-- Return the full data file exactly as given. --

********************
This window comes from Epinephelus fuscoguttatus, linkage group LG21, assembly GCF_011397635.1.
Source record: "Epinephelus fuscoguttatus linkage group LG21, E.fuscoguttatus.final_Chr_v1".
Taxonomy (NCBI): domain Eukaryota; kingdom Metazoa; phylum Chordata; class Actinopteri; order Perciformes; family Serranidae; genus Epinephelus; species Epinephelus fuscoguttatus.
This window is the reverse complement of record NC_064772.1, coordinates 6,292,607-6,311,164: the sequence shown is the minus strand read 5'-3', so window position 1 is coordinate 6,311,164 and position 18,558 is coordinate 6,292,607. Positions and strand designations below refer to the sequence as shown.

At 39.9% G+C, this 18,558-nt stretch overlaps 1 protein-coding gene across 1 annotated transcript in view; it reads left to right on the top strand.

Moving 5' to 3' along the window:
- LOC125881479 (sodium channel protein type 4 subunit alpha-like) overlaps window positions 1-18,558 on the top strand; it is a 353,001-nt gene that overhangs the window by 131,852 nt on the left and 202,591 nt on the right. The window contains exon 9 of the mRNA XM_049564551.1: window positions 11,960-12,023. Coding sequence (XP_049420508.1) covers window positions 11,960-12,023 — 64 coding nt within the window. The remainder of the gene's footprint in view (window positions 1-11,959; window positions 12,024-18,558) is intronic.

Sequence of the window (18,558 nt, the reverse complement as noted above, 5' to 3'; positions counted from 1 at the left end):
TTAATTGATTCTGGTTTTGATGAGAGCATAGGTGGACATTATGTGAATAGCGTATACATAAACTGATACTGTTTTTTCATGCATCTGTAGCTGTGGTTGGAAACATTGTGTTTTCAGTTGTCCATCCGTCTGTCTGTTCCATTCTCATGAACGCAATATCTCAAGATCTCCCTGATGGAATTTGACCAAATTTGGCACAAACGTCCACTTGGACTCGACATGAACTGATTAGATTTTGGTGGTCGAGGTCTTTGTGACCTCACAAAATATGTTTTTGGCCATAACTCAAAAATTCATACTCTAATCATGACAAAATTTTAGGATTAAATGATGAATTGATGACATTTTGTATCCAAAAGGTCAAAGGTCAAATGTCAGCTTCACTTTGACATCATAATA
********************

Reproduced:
This window comes from Epinephelus fuscoguttatus, linkage group LG21, assembly GCF_011397635.1.
Source record: "Epinephelus fuscoguttatus linkage group LG21, E.fuscoguttatus.final_Chr_v1".
Taxonomy (NCBI): domain Eukaryota; kingdom Metazoa; phylum Chordata; class Actinopteri; order Perciformes; family Serranidae; genus Epinephelus; species Epinephelus fuscoguttatus.
This window is the reverse complement of record NC_064772.1, coordinates 6,292,607-6,311,164: the sequence shown is the minus strand read 5'-3', so window position 1 is coordinate 6,311,164 and position 18,558 is coordinate 6,292,607. Positions and strand designations below refer to the sequence as shown.

At 39.9% G+C, this 18,558-nt stretch overlaps 1 protein-coding gene across 1 annotated transcript in view; it reads left to right on the top strand.

Moving 5' to 3' along the window:
- LOC125881479 (sodium channel protein type 4 subunit alpha-like) overlaps window positions 1-18,558 on the top strand; it is a 353,001-nt gene that overhangs the window by 131,852 nt on the left and 202,591 nt on the right. The window contains exon 9 of the mRNA XM_049564551.1: window positions 11,960-12,023. Coding sequence (XP_049420508.1) covers window positions 11,960-12,023 — 64 coding nt within the window. The remainder of the gene's footprint in view (window positions 1-11,959; window positions 12,024-18,558) is intronic.

Sequence of the window (18,558 nt, the reverse complement as noted above, 5' to 3'; positions counted from 1 at the left end):
TTAATTGATTCTGGTTTTGATGAGAGCATAGGTGGACATTATGTGAATAGCGTATACATAAACTGATACTGTTTTTTCATGCATCTGTAGCTGTGGTTGGAAACATTGTGTTTTCAGTTGTCCATCCGTCTGTCTGTTCCATTCTCATGAACGCAATATCTCAAGATCTCCCTGATGGAATTTGACCAAATTTGGCACAAACGTCCACTTGGACTCGACATGAACTGATTAGATTTTGGTGGTCGAGGTCTTTGTGACCTCACAAAATATGTTTTTGGCCATAACTCAAAAATTCATACTCTAATCATGACAAAATTTTAGGATTAAATGATGAATTGATGACATTTTGTATCCAAAAGGTCAAAGGTCAAATGTCAGCTTCACTTTGACATCATAATA